print duplicates(lst) # ['a', 'b']
print duplicates_indices(lst) # ..., {'a': [0, 2, 5], 'b': [1, 4]})

A slightly more orthogonal (and thus more useful) implementation would be:

from collections import Counter, defaultdict

def duplicates(lst):
    cnt= Counter(lst)
    return [key for key in cnt.keys() if cnt[key]> 1]

def indices(lst, items= None):
    items, ind= set(lst) if items is None else items, defaultdict(list)
    for i, v in enumerate(lst):
        if v in items: ind[v].append(i)
    return ind

lst= ['a', 'b', 'a', 'c', 'b', 'a', 'e']
print indices(lst, duplicates(lst)) # ..., {'a': [0, 2, 5], 'b': [1, 4]})
share|improve this answer

I made a benchmark of all solutions suggested here and also added another solution to this problem (described in the end of the answer).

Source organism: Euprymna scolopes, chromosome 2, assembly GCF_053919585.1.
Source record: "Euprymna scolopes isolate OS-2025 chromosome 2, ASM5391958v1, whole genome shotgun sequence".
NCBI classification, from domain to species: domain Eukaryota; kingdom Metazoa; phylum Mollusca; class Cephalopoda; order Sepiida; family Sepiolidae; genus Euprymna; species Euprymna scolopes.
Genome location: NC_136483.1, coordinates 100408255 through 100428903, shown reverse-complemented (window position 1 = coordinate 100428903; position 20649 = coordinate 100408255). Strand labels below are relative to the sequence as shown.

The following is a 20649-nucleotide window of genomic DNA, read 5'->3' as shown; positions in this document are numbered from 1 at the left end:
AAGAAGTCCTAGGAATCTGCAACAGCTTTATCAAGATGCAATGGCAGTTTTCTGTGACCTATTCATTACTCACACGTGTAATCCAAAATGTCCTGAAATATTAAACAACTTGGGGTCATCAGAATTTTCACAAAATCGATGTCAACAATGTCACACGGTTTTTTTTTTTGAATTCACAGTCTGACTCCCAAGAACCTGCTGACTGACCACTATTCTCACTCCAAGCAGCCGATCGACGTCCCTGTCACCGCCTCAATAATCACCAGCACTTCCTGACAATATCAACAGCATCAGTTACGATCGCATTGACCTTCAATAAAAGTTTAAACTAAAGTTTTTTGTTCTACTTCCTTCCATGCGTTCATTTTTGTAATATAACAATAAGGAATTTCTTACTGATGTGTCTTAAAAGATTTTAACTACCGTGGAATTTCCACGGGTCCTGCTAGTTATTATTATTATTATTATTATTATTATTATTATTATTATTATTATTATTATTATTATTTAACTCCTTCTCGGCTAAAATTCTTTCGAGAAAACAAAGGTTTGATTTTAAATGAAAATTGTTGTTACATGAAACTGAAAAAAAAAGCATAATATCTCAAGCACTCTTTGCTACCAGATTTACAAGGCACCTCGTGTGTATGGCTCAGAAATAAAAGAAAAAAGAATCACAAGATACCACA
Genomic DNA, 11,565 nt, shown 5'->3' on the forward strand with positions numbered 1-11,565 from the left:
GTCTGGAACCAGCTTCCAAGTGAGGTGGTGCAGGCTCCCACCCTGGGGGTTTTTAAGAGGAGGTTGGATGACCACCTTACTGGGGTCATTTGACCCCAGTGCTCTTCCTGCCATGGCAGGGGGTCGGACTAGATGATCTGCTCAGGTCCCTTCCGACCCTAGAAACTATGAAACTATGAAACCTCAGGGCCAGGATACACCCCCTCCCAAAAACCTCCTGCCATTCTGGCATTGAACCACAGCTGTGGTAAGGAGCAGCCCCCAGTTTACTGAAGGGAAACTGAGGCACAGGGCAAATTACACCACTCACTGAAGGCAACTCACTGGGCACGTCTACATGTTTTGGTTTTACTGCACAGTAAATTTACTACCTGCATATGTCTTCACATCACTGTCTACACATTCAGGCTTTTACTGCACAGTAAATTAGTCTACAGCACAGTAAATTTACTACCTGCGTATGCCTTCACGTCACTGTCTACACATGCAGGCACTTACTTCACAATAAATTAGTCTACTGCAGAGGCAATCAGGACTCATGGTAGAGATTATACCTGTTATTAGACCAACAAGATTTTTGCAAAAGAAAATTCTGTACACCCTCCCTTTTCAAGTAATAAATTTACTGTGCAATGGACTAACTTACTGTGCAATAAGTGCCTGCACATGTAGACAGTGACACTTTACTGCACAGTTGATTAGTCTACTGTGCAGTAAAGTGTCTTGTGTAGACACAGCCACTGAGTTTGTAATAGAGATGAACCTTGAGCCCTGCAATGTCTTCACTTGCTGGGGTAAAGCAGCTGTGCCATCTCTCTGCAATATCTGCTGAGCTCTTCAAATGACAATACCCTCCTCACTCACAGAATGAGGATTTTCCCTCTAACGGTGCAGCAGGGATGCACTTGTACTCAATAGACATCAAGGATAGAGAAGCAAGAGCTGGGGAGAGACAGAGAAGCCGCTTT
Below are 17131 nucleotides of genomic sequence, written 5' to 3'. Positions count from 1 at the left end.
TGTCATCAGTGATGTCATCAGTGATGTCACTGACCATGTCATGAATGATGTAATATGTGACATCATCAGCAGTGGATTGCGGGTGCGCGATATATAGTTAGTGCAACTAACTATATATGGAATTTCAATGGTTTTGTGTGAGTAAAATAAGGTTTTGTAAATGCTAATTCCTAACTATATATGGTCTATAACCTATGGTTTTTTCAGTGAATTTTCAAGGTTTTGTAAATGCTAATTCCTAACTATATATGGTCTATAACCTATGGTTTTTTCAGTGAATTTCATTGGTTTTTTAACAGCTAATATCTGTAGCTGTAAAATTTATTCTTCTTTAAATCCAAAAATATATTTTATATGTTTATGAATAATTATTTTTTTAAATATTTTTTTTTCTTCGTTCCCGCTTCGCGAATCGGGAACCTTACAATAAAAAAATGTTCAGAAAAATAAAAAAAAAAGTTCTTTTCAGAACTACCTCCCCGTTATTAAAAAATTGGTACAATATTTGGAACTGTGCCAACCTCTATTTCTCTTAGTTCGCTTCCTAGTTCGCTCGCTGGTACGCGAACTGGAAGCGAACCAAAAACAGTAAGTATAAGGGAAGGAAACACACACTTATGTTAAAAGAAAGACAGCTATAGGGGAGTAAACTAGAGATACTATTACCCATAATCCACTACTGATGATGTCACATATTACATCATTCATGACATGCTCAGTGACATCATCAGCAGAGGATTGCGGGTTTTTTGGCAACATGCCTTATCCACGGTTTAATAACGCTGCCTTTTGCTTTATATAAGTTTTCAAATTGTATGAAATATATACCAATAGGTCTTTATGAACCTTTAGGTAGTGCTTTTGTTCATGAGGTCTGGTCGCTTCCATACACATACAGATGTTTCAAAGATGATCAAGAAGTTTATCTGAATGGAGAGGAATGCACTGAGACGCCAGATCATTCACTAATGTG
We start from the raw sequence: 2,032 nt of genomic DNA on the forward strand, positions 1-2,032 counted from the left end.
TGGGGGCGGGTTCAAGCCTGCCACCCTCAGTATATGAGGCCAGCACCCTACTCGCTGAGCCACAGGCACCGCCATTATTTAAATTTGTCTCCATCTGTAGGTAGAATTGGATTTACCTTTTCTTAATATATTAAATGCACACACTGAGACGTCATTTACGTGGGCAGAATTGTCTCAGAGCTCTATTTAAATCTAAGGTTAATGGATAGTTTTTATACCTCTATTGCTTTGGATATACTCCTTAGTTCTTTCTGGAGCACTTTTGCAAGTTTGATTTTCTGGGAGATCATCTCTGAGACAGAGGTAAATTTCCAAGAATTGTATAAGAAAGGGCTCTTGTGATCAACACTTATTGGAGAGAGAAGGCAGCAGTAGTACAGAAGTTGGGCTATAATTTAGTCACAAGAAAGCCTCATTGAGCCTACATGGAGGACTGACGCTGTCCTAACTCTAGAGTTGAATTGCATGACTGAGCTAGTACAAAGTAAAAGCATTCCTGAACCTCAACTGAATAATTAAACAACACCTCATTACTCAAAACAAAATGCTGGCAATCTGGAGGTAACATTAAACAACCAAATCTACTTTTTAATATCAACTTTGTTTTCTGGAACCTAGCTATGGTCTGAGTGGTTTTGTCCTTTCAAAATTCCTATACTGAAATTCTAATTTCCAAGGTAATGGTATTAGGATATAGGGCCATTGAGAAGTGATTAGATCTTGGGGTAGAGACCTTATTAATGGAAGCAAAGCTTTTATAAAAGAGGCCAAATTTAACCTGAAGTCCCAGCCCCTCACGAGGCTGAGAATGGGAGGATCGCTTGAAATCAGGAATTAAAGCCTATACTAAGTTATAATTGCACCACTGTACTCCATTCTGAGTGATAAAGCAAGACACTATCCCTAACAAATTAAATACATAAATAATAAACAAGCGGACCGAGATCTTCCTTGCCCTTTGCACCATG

Benchmarks

First, the benchmarks. I initialize a list of n random ints within a range [1, n/2] and then call timeit over all algorithms

The solutions of @Paul McGuire and @Ignacio Vazquez-Abrams works about twice as fast as the rest on the list of 100 ints:

Testing algorithm on the list of 100 items using 10000 loops
Algorithm: dupl_eat
Timing: 1.46247477189
####################
Algorithm: dupl_utdemir
Timing: 2.93324529055
####################
Algorithm: dupl_lthaulow
Timing: 3.89198786645
####################
Algorithm: dupl_pmcguire
Timing: 0.583058259784
####################
Algorithm: dupl_ivazques_abrams
Timing: 0.645062989076
####################
Algorithm: dupl_rbespal
Timing: 1.06523873786
####################

If you change the number of items to 1000, the difference becomes much bigger (BTW, I'll be happy if someone could explain why) :